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Slow pulsatile movements of Schwann cells in vitro: a time-lapse cinemicrographic study


, : Slow pulsatile movements of Schwann cells in vitro: a time-lapse cinemicrographic study. Cell Motility and the Cytoskeleton 6(6): 595-603

Slow pulsatile movements of Schwann cells in vitro were studied quantitatively by using time-lapse cinemicrography. Schwann cells from peripheral nerves of 3-day-old rats were cultured in serum-free medium. Most Schwann cells showed intermittent episodes of pulsatile movement; each episode consisted of one or several contractile pulses. About half of the episodes consisted of a single pulse, and episodes with more than four pulses were rare. The average episode of activity lasted 2.6 min, while the average duration of a single pulse was 1.5 min. The mean quiescent interval between episodes of activity was 3.7 min. Some cells showed no pulsatile activity. Active cells averaged 6.6 episodes/h. The fraction of time which a Schwann cell spent in pulsatile activity varied widely, with an average of 28%. Behavior of Schwann cells in HEPES-buffered Hanks saline was generally similar to that in the complete medium. Raising K+ to 40 mM or Ca++ to 10 mM did not markedly affect the time course of the pulsatile motility, although the contractions were more vigorous in the high Ca++. Pulsatile movement was reversibly inhibited by cytochalasin B and appeared to be potentiated by drugs that disrupt microtubules.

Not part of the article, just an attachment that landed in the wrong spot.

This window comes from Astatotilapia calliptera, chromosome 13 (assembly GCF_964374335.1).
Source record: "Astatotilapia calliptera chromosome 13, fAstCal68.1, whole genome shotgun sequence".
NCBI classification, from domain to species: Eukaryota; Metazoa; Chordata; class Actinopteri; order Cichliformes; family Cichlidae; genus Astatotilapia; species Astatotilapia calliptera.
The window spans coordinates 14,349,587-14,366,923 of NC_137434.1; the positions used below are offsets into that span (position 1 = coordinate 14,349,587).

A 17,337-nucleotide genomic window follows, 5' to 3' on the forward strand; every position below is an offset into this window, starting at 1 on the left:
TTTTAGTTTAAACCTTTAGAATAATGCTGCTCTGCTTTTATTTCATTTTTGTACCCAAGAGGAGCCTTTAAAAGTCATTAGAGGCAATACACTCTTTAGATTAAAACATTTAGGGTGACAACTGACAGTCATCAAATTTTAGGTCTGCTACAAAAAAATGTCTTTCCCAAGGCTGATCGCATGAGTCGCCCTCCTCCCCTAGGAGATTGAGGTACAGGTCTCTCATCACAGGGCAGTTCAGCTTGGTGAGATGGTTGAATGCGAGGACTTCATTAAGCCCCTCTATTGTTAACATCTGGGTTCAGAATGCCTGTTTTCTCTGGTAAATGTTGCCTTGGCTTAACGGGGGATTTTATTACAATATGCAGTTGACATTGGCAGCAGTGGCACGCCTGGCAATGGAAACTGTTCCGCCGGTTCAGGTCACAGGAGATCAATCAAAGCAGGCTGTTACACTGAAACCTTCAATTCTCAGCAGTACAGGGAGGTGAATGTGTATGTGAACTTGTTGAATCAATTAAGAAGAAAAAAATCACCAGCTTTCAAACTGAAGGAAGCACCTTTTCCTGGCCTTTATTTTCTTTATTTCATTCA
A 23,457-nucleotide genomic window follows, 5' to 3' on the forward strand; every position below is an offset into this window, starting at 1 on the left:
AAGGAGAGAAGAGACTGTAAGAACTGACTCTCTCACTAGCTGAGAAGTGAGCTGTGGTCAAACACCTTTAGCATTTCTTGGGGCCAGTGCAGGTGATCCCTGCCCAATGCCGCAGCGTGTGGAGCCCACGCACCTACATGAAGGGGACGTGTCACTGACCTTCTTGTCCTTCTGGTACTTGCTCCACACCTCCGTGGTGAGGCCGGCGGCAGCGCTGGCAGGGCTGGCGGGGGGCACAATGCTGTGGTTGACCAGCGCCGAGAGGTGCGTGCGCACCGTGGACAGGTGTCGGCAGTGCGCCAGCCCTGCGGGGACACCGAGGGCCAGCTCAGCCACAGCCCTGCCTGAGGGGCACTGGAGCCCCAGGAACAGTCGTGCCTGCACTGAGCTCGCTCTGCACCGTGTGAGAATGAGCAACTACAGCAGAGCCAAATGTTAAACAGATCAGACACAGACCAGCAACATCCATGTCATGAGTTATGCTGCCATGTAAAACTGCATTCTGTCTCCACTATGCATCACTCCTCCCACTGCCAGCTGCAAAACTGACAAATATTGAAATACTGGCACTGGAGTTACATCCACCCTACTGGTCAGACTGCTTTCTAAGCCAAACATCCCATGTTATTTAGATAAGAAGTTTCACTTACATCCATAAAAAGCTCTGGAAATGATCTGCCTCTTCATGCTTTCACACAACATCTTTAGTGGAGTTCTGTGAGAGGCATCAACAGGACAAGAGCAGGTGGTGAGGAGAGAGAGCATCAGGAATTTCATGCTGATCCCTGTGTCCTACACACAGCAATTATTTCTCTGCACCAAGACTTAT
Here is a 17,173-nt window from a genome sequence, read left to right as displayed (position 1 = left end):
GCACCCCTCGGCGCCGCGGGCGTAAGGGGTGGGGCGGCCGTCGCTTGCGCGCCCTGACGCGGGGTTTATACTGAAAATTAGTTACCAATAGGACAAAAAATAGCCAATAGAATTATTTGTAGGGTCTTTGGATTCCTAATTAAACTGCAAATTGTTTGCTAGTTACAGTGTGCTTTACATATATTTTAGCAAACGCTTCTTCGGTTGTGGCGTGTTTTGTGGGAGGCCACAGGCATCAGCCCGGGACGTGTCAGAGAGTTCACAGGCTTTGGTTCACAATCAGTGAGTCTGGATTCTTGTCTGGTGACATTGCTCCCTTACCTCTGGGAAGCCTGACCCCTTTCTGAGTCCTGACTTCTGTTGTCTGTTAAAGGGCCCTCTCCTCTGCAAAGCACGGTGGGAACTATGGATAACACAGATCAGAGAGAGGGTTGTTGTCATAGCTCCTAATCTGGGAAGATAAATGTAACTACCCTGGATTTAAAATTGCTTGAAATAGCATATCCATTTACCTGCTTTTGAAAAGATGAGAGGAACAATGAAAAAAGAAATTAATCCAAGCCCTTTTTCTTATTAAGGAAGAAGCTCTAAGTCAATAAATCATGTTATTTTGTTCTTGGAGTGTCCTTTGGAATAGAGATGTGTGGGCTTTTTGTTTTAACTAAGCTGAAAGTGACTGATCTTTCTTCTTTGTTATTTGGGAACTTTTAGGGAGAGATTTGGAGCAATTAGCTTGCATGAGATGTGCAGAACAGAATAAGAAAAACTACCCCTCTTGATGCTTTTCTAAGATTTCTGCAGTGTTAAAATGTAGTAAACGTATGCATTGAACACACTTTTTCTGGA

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Accession: 041381153

PMID: 3802219

DOI: 10.1002/cm.970060608

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